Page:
Game of the Day: Everton 4-4 Liverpool, 1991

What is, to date, the best FA Cup match ever? Ask a fan of every team that has taken part, and you’d probably get a unique answer from almost every single one. Evertonians can point to an incredible night at Goodison Park in February 1991 that really could stake a serious claim to be the best of the lot. What’s more, the frenetic 120 minutes of action could go down as the best-ever edition of the Merseyside derby. It was a night of quite unprecedented drama.

1990/91 was perhaps the midway point between Everton’s golden age, and the long period of mediocrity after the advent of the Premier League (literally a midway point – the Toffees would finish 9th). There was a mix of ageing stars who had claimed silverware with the Blues – Neville Southall, Kevin Sheedy, Graeme Sharp, Kevin Ratcliffe, Dave Watson and Alan Harper – and the newer generation, the likes of Tony Cottee, Andy Hinchcliffe and Martin Keown. Colin Harvey was relieved of his duties on Halloween, with the Everton board spooked by the thought of relegation. Everton had won just one of their opening ten games, and needed a hero. The board can’t be accused of using their imaginations, though, as it was Harvey’s predecessor who was appointed. Howard Kendall’s second (sadly, not last) stint as Everton boss began with a four-game winless run before claiming 15 points from the next 21.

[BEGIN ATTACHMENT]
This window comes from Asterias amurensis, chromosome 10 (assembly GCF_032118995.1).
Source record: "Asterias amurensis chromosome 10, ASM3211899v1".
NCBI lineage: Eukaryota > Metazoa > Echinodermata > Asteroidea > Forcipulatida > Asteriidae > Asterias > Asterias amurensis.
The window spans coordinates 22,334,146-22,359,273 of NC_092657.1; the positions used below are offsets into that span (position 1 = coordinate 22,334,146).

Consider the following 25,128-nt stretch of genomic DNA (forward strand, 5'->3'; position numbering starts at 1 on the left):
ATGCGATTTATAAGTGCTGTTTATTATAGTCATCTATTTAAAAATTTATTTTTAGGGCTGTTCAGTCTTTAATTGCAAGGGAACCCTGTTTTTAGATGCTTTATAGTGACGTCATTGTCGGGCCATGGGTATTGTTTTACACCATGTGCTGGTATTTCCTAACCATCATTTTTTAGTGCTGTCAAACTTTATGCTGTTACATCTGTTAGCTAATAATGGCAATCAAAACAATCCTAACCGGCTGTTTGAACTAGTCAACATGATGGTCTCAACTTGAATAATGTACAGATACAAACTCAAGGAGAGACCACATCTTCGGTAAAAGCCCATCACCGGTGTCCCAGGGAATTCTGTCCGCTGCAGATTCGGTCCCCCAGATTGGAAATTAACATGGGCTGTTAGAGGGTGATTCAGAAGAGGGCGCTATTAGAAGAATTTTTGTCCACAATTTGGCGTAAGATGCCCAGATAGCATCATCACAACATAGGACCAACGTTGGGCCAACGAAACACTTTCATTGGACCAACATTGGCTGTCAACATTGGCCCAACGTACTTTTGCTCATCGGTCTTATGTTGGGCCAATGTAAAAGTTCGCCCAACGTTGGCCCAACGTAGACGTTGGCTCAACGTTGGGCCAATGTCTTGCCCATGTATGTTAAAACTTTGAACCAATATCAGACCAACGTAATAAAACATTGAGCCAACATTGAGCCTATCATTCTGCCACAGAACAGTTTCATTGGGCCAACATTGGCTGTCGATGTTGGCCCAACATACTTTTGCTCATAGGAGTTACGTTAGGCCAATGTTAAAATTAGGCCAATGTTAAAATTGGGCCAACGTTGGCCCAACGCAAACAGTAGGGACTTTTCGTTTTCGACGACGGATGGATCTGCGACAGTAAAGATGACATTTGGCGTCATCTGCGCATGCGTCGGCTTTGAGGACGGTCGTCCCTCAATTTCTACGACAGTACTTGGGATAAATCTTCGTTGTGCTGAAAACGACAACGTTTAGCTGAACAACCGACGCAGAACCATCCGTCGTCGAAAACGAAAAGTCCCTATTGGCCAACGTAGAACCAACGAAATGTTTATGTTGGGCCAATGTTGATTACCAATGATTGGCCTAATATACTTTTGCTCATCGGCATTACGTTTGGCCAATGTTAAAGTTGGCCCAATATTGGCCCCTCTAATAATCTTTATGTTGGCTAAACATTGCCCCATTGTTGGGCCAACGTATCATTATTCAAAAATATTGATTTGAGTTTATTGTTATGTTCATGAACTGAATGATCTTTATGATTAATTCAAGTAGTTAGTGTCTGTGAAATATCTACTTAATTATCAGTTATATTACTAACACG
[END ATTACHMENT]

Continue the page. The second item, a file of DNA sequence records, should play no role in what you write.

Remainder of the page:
In February 1991, Everton played six games. Four of them were against Liverpool. Two Merseyside derbies a year is bad enough. Pat Nevin scored for the Blues at Anfield in the first meeting of the month – unfortunately, Liverpool scored three times. The second was in the FA Cup, at the same venue, but a goalless draw meant the two sides had to reconvene at Goodison three days later. Everton were denied a clear penalty in the Anfield tie when Pat Nevin was felled, but had a spot-kick been given and scored, it would have cost us a truly memorable replay.

Before kick-off, referee Neil Midgeley – who had denied Nevin the penalty at Anfield – had a red and white scarf jokingly wrapped around him. Luckily, Midgeley would be far from the centre of attention that night. It was the away side that threatened first, with Southall forced to beat away a long-range Peter Beardsley effort, before getting up quickly to scramble the ball clear. The hosts then had a chance of their own; Hinchcliffe’s cross was nodded back across goal, and volleyed wide by John Ebbrell.